Yes, it's trainable. You lack specific downhill eccentric leg strength to control your legs and thus not put your knees in danger.
I'm good at downhills, sometimes literally twice as fast as the runners holding back like you describe for yourself on steeper stuff, but level with others who are also fast downhill. But I will be bad at it/not confident without specific strength after it gets detrained (such as after skiing and flat treadmill all winter). There's technique too, but specific strength is necessary and probably most of it.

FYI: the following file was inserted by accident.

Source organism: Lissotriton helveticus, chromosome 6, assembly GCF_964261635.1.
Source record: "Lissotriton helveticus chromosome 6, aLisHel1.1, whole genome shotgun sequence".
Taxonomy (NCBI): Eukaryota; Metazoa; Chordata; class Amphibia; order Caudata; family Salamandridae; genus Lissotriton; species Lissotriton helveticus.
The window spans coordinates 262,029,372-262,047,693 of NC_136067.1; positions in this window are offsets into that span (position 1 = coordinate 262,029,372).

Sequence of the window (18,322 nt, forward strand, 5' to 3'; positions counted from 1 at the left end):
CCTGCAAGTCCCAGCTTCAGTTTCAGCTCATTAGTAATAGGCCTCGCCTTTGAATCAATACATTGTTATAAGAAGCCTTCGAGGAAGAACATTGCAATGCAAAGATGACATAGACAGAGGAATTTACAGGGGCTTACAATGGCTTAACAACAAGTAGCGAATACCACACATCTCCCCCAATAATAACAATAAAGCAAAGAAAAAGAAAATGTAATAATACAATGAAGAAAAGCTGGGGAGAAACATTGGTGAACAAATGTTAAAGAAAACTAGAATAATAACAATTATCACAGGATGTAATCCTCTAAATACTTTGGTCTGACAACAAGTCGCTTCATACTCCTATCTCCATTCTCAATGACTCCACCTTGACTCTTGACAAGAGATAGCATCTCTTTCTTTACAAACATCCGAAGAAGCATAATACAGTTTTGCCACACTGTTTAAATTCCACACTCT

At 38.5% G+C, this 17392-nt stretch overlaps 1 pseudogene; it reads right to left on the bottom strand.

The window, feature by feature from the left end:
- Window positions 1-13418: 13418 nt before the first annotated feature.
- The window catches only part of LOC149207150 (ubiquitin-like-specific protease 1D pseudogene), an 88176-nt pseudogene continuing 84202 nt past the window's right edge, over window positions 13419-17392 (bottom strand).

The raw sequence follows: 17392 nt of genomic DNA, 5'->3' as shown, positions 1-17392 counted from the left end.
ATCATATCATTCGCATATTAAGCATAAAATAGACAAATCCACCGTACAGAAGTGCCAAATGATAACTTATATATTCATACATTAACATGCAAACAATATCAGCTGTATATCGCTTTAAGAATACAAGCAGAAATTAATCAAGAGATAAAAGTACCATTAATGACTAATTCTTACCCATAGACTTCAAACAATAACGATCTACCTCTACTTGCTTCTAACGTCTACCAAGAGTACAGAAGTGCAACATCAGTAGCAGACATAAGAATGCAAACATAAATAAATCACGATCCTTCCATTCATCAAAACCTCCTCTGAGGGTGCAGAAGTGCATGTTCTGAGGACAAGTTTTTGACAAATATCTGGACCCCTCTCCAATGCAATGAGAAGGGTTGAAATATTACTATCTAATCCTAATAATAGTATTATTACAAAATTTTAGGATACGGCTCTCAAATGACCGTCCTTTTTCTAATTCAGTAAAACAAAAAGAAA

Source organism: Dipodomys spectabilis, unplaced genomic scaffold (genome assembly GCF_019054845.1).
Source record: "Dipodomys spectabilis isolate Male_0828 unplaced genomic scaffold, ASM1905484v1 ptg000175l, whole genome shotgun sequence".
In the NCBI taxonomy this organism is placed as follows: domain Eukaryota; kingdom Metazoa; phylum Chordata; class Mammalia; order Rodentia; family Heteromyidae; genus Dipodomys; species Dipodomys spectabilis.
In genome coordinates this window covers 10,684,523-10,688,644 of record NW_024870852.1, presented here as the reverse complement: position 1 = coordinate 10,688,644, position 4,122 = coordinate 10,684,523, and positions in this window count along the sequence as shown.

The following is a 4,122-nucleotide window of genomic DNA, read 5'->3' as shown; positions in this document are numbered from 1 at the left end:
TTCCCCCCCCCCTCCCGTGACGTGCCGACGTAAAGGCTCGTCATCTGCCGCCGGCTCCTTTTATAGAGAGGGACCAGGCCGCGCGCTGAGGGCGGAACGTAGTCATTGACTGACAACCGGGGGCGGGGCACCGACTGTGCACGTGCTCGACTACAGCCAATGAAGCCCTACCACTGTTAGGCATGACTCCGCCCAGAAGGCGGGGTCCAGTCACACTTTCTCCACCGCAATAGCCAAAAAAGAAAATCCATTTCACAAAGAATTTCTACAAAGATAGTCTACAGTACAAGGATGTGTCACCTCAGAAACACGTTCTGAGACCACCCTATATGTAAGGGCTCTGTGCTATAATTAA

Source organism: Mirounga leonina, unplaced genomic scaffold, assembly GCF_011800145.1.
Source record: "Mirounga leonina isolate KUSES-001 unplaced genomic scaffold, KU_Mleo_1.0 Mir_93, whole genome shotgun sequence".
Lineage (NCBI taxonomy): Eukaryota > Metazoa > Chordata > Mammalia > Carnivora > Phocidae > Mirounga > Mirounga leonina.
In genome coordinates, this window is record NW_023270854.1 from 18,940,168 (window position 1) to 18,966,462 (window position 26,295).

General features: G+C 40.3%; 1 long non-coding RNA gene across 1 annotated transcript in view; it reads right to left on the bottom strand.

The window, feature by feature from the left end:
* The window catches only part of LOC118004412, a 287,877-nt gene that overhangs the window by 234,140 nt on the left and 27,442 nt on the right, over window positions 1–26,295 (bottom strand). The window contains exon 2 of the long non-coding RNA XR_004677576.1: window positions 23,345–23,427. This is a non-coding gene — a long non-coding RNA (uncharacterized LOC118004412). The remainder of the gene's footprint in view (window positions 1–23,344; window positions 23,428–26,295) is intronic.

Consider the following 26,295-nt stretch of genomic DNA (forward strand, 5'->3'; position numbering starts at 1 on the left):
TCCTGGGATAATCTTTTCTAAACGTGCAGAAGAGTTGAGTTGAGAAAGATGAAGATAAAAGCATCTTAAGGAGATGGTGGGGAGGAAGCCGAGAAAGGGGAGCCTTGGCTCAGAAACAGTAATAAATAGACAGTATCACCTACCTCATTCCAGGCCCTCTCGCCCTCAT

It really shouldn't take that much work if people otherwise at your level are blowing by you on xc downhills. My first uphill/downhill mountain training run every season, I take the downhill as slow as possible to not destroy my legs (typically~2,000-3500 ft. descending). They will still be sore for a week, but after they recover from just that one session, they are noticably hardened (and won't be as sore or not sore at all 2-3 sessions like that afterwards). You can and probably should progress it in a different way for cross country, such as by blasting shorter sections on less steep downhills on rolling training runs. My example is to show that you need to get sore at least once to build that downhill leg strength, and it does make a difference.